“I was volunteering a lot for Citizen Action on education, as well as the Western New York Peace Center, I was on their board for about four years. I worked with a block called Firedoglake, which was a progressive political blog for which I travelled around the country, reporting what was happening in different Occupy camps, and how it was manifesting and growing from something that was supposed to be a daylong action on Wall Street something more. No one expected that at all. It was like, “Alright, let’s hope the cops don’t try to kill us by the morning”. And they didn’t, and now it’s like, oh shoot, what do we do? So we’ll stay and we’ll build. I played a part in documenting that and that also exposed me to a lot of information and different theories of organizing and change and a lot of the arguments that happened like, how do we change this? Okay, we’re all here because we want to do something about it, but there’s a lot of ways to go about that so it was just a crash course in radical theory, organizing for change, and so I’ve just tried to continue that through local organizations and kind of to this point here at PUSH.”
“I also want to mention that my partner, Mindy Jo Rosso and my son, Justice are a constant inspiration and make everything that I do possible”.
Tell me more about PUSH and your specific role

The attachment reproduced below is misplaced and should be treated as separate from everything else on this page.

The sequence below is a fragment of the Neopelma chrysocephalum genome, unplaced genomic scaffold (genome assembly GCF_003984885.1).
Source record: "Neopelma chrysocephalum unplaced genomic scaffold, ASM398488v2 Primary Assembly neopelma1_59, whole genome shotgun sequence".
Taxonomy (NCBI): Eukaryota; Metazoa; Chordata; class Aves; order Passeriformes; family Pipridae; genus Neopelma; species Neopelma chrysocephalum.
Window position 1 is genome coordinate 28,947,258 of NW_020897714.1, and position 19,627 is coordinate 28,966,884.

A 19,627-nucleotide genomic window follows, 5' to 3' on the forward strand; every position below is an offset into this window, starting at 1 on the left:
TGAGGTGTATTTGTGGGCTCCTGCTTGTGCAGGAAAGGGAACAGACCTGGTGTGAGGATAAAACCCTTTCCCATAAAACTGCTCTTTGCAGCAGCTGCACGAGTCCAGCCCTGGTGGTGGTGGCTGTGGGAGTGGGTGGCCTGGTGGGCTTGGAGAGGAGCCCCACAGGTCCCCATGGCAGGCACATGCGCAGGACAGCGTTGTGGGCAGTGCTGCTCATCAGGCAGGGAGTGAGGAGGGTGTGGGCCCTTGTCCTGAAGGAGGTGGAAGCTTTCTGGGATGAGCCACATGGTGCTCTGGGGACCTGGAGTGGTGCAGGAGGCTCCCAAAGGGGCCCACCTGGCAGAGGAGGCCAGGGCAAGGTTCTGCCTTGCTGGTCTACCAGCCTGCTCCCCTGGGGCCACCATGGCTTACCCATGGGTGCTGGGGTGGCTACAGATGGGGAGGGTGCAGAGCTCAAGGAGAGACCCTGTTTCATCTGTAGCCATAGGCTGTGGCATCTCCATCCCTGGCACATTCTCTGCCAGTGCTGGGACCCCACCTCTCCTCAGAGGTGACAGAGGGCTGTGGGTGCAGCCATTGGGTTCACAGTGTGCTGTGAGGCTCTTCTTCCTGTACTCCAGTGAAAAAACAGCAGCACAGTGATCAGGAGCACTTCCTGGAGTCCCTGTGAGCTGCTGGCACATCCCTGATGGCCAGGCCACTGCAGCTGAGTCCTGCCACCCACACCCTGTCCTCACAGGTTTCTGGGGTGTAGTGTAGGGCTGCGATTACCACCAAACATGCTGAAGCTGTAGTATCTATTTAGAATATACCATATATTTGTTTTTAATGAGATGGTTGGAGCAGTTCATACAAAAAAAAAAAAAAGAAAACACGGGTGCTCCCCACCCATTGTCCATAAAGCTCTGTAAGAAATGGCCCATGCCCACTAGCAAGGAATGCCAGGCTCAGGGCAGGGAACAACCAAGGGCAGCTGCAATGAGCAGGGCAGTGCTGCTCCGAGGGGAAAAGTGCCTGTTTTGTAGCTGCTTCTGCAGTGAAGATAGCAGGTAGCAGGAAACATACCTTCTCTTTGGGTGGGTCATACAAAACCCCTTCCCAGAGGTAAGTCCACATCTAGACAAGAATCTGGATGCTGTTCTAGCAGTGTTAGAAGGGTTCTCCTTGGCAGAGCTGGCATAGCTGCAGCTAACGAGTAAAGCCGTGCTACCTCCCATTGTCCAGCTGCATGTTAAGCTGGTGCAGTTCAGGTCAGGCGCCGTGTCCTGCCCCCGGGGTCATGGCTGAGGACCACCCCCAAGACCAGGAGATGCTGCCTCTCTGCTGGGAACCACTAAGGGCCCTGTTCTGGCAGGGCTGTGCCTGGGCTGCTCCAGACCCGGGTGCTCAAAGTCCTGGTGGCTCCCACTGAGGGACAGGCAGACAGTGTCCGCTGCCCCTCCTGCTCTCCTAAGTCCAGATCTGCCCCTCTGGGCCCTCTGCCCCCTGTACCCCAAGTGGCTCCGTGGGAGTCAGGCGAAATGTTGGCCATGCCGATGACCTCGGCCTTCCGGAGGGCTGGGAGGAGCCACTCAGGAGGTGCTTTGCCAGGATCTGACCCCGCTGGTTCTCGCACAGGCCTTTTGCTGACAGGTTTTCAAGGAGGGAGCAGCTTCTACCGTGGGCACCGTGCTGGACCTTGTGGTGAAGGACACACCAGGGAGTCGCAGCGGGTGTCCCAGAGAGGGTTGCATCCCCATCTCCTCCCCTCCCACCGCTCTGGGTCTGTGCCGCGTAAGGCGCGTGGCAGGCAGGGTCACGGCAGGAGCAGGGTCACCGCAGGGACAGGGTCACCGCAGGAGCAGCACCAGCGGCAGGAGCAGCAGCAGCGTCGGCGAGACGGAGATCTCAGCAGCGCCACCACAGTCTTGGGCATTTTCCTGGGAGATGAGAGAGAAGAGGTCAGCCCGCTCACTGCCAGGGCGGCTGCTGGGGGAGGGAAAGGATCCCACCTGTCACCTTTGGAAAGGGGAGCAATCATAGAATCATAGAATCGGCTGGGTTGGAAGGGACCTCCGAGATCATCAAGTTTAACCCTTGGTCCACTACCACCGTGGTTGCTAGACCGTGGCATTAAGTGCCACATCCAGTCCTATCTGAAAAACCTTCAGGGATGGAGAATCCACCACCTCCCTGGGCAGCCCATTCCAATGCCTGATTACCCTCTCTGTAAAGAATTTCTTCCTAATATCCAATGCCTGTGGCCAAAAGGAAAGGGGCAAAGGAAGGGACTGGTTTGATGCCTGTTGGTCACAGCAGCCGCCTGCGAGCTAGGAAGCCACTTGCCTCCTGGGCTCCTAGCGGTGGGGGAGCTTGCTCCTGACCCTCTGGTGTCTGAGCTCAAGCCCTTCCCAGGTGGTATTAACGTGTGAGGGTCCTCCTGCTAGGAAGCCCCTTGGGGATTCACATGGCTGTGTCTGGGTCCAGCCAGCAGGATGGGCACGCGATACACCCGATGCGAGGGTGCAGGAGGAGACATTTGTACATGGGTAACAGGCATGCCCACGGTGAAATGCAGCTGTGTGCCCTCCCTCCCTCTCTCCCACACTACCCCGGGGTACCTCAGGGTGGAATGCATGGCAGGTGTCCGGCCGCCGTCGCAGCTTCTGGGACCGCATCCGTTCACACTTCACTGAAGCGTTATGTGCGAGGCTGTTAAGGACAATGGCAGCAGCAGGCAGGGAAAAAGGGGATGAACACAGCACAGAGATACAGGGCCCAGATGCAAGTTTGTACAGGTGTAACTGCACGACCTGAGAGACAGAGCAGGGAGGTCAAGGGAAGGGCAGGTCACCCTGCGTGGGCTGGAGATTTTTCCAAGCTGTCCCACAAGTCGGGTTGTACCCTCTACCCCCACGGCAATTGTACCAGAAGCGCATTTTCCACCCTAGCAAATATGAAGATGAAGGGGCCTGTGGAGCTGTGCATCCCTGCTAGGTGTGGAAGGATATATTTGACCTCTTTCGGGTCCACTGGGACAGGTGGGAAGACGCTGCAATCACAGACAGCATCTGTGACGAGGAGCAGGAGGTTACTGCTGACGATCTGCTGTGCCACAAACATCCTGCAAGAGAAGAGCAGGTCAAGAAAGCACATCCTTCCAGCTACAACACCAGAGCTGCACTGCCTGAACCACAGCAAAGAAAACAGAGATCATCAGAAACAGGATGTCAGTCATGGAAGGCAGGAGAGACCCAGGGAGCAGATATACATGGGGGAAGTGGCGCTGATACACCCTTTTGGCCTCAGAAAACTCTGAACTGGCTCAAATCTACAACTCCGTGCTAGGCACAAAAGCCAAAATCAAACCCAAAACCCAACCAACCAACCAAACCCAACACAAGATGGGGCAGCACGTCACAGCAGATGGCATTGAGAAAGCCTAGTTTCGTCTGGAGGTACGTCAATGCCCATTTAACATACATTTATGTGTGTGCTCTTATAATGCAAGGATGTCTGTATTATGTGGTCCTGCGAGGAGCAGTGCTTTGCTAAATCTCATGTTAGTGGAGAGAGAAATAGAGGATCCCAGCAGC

“I think PUSH is an organization that’s really about looking at neighborhood problems from a high level lens. Obviously there’s a huge housing problem in Buffalo. We have some of the oldest housing stock. Academically, a lot of people know that there’s high levels of poverty, but how does that look when you get to a person and their home? We see a lot slum landlords. We see a lot of people who are good people but are just unable to afford the high cost of maintaining some of these older homes. So you may say, “Oh, that’s a beautiful house, I’m going to buy that house” but ten years into it, now you have to rebuild the roof, rebuild the foundation, and so you may be able to afford the mortgage, so is it sustainable housing? I think the mission really is to look at the house in relation to a person’s life. One of the big things that PUSH identified early on is that, because of the old housing stock and because a lot of these slum lords, heating bills and energy bills were insanely high. And there were lots of people paying double their rent for heat because of how these homes needed to be weatherized. They need all kinds of help. There were some landlords that didn’t care, some that couldn’t afford it. But there was a huge problem, also from an environmental standpoint of using all this energy to heat homes that just were not efficient. So we’re using all these fuels, we’re polluting the earth, we’re changing the planet, and the net value that we’re getting really isn’t what’s worth it. So we started working on accumulating property, basically to prevent private developers from pushing people out of the neighborhood. And then taking the next step of making the construction of affordable housing centered around energy efficiency, around using solar and geothermal energy to make housing more affordable for people and more sustainable for the planet, sustainable for the individual. So it’s not just that you pay less for rent, but if you pay less for rent, heat and electric, then that’s part of wealth building; how do we solve these problems on a deeper level? When you weatherize a home, it saves money in lots of different ways over the course of time. When you put a solar panel up, it saves money for the infrastructure, the wires, all kinds of costs come from the way that we generate energy. So how do we help the neighborhood, help the earth, help everything at the same time? And I think my specific role as a community organizer is really leadership development: developing community leaders. When someone has a problem in the community, how do we guide them on a path? Because right now, frankly, we live in a city that has a lot of power players, that has a lot of corruption, and has a lot of people that have a lot to say about the growth of Buffalo. But when it comes to an individual person, that has a problem, they really could care less. So how do you build power within communities to get access to the kind of money that we can get to build affordable housing? We’re sitting in a library that was closed under Collins. The community came together and said, this space needs to be open so that kids have a place to go to after school, so that MAP can have office space to run their program. And so that we have a place where you can just use a computer to do your homework. But just that this space needs to stay open. So I think my job really is to find out the issues in the community, in a certain respect to treat the individuals but also relate them to the larger picture and the larger goals of the organization, which is to create affordable housing, to keep rents in a space where the average working person can afford to not struggle but live a decent life off whatever wage they’re making. We have a community development committee that looks at the physical spaces and identifying abandoned properties, identifying things at auction that we can purchase and rehab. We identified School 77 for a big project right now where we’re developing an abandoned school to become senior housing and community space. So we’re the kind of people who do that. We’re working on energy democracy, which is statewide campaign to change the way energy regulations work. All of those crazy little surcharges you get on your energy bill – that accumulates a lot of money. Right now, most of that money is being used in a way that benefits people who already have money.”